When the hard rock was played at a medium volume, the participants performed faster while maintaining accuracy, the researchers found.
Playing hard rock at higher volumes also resulted in greater speed while maintaining accuracy.
Inspired by the results of this research, NextMed Health decided to build Lifesaving Radio to help optimize the “flow state” of clinicians in the operating room, Kraft said.
“The goal was to achieve better surgeries, lower costs and potentially save lives and improve patient outcomes,” he told Fox News Digital.
Even as technology’s role continues to grow in the medical space, Kraft pointed out that health care is still a physical profession. The doctors still need to do the procedures in the operating room.
“We all know that humans are not perfect machines,” he said. “They might be tired or grumpy. They might be understaffed.”
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He added, “A lot of what drives outcomes in the operating room is the skill of the surgeons as well as the rest of the team — because ultimately, surgery is a team sport.”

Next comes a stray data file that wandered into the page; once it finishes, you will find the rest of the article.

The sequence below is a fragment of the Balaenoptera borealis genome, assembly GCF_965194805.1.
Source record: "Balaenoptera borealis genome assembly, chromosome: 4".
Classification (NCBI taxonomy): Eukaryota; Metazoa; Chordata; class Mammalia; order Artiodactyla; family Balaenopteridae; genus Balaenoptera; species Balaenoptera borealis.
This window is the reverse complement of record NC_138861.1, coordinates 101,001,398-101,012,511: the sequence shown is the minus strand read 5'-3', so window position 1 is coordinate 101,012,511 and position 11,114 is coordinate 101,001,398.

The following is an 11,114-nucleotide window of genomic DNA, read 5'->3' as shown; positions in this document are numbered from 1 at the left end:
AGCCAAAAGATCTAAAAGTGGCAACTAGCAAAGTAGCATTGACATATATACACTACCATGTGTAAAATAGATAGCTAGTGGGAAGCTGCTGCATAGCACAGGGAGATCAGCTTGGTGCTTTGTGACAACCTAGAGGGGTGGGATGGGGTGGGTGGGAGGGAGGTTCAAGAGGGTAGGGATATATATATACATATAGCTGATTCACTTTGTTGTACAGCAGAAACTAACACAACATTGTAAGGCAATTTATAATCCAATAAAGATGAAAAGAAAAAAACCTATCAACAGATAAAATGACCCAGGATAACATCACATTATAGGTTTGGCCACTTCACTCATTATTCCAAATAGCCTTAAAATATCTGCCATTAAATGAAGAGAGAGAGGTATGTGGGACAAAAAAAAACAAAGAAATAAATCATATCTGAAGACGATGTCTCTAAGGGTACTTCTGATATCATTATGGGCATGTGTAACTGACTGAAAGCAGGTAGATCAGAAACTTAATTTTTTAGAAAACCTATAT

Many surgeons speak about achieving a “flow state” or being “in the zone” while in the operating room, Kraft said.
In the Journal of Thoracic and Cardiovascular Surgery, Dr. Michael S. Mulligan, a Seattle, Washington-based surgeon, described it as “a state of focused, relaxed high efficiency wherein an 85% effort yields 100% of maximum speed.”
He continued, “In surgery, we experience this when our hands seem to move deftly with no wasted movement. Needles travel exactly where we want them to go, and it feels almost as if we’re watching ourselves operate with a tremendous sense of satisfaction.”
Music may be one way to help them enter that state of “flow,” Kraft said.
“There have been many examples where music can impact the flow state or the ability to perform complex cognitive tasks, which is what a surgeon and a surgical team are doing,” he explained.